Flying used to feel glamorous. Now, with fewer airlines, packed planes, flight delays, higher ticket prices and more rules and restrictions, it is a grind.
Nowhere are air travel’s troubles more apparent than at small airports. Airline mergers, higher fuel costs and other factors have led to fare increases and flight decreases. Small airports have been hit hardest.
From 2007 to 2012, when the 29 largest U.S. airports lost nearly 9 percent of flights, smaller U.S. airports lost 21.3 percent, according to a report by the Massachusetts Institute of Technology International Center for Air Transportation. Of the 15 airports with the highest average fares for 2013 according to the Bureau of Transportation Statistics, 11 were airports in smaller markets.
However, not all small airports have lost air service.
In Oklahoma City, the number of daily flights has held steady, even as nonstop service has shifted. In the past five years, Will Rogers World Airport has lost service to Memphis, Kansas City and Cleveland but gained service to San Francisco, Chicago Midway, Atlanta, Orlando Sanford and Charlotte, North Carolina (beginning in July). With the addition of Charlotte, the city will have nonstop flights to 21 cities.
In Charleston, South Carolina, the number of boarding passengers has steadily increased, from just under 1.1 million in 2009 to just over 1.4 million in 2013. The additions of Southwest Airlines in 2011 and JetBlue in 2013 played no small role, bringing new service to the city and causing existing carriers to add service as well.
“It has been a rising tide,” said Gary Edwards, airport consultant for the Greater Charleston Area CVB and Charleston International Airport. “Each carrier brings more passengers to the market today than they did five years ago.”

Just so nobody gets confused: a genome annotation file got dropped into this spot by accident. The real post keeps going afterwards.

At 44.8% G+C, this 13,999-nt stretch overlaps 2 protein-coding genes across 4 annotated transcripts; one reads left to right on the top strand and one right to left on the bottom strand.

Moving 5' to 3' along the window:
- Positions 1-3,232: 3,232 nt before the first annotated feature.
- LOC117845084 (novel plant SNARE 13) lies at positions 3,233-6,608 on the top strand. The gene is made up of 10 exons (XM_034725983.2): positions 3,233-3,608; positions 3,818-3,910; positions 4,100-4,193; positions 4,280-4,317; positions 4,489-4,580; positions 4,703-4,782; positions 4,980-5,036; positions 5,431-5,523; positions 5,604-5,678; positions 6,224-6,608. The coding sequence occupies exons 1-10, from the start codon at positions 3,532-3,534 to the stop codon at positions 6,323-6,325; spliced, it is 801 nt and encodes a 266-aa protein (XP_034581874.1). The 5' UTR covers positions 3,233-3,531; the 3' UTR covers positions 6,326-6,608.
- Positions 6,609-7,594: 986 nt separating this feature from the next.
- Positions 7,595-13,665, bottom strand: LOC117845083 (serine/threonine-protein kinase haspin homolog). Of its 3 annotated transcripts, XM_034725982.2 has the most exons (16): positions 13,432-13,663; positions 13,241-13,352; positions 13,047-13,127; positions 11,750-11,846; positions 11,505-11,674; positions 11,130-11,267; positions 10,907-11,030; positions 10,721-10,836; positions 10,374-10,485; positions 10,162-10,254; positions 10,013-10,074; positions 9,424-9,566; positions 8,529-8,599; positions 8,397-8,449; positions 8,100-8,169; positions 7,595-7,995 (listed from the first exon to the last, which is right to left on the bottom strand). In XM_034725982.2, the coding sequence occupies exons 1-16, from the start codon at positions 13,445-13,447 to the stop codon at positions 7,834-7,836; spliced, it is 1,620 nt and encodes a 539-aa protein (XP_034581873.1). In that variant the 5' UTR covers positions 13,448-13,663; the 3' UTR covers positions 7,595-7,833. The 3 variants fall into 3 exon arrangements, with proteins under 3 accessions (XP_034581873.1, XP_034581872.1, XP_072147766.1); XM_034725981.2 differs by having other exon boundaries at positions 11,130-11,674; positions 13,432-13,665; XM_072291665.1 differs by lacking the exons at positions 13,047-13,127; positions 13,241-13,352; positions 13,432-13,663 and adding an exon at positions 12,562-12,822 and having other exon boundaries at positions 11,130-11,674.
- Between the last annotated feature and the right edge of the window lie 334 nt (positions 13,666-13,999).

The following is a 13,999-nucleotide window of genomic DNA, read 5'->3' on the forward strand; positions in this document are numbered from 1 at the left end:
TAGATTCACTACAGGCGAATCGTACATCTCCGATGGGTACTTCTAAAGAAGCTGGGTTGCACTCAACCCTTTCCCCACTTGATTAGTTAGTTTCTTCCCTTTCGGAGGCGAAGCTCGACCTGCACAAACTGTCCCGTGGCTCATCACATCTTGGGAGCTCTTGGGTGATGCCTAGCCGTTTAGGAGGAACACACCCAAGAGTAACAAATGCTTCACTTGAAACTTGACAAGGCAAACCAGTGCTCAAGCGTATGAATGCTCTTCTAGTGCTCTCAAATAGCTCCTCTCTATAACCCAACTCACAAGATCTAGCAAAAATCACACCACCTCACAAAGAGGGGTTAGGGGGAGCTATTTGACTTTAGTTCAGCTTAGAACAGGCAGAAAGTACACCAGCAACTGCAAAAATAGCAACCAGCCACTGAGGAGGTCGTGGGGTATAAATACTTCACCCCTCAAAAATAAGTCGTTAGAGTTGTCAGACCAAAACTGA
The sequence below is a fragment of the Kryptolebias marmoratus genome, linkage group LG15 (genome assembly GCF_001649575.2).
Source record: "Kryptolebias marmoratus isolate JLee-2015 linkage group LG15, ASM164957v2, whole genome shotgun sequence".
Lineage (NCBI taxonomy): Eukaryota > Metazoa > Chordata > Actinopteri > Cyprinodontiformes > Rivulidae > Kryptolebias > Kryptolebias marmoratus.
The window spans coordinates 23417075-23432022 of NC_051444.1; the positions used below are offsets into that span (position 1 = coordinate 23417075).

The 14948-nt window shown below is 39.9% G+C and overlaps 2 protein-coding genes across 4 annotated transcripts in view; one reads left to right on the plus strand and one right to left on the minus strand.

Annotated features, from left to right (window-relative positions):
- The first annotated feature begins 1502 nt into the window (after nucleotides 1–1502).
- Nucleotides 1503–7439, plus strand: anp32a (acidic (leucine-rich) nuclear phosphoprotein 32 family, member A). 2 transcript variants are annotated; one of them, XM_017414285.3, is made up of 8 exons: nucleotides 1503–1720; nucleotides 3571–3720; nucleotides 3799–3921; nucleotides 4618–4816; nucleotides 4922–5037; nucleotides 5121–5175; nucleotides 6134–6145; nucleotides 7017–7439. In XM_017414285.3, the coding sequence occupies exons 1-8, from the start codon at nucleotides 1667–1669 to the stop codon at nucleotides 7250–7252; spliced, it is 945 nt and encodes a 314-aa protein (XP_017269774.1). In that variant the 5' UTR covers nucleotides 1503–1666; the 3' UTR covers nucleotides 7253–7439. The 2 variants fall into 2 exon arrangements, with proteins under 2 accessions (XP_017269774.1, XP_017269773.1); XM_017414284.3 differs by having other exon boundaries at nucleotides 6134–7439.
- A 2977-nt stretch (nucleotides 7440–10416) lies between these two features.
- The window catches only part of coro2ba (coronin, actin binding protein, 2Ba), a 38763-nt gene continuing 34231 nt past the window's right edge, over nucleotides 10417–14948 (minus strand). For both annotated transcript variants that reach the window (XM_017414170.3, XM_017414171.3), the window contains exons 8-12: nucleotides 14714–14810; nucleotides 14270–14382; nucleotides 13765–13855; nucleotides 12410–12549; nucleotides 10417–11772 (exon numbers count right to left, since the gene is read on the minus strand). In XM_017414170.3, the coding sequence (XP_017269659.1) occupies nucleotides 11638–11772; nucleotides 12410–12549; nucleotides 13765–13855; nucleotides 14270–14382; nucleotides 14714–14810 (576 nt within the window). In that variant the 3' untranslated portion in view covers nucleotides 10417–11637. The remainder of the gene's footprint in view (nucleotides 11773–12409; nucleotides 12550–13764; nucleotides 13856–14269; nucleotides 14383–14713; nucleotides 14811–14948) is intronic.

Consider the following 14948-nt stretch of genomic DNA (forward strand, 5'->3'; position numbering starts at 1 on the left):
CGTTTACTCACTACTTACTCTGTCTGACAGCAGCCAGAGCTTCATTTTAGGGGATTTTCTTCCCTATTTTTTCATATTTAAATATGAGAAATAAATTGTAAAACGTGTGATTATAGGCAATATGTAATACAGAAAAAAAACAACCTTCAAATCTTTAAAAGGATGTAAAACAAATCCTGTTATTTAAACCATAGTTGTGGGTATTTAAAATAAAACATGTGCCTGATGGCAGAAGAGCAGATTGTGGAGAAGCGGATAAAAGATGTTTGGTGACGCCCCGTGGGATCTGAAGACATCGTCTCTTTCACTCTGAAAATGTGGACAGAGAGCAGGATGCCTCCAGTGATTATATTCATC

Seven years ago, city leaders, including those from the CVB, began working as a team with the airport’s management to attract and keep airlines. The city does its homework through research, and it presents data to airlines as it pursues air service that makes sense for both the airline and Charleston.
“We want to make sure service is sustainable,” Edwards said. “We don’t want service for one year. We want lifelong service.”
A pivotal part of its data was the amount of meeting and convention business that was being lost because of lack of air service. Edwards said that lost meeting business is typically not part of airlines’ own market research.
“When we first started talking to Southwest Airlines five to six years ago, we began tracking lost meeting business,” Edwards said.
Some smaller cities that have lost air service are compensating by offering financial incentives for meetings and conventions.
In Sacramento, California, for example, the CVB has provided funding to either offset or cover the costs of shuttles, parking, convention center charges and other expenses, according to Mike Testa, senior vice president of convention sales and business development.
“Historically, we’ve also been able to craft some excellent relationships with airlines to provide airline tickets to some of our customers,” he said. “If the piece of business was the right fit for Sacramento, we’d consider covering the cost of air transportation for a group’s board of directors or executive team.” Each convention is considered on a case-by-case basis, he said.
In Albany, New York, the city looks forward to next year, when JetBlue will arrive. Because of airline mergers, Albany’s airport has seen daily departures drop from 71 to 54 in the last four years.
“The key to increasing airport enplanements is maintaining low airfares through strong competition,” said Doug Myers, the airport’s public affairs director. “When Southwest Airlines arrived in 2000, the average ticket price at Albany fell approximately $80. We look forward to a new round of competition with the arrival of JetBlue.”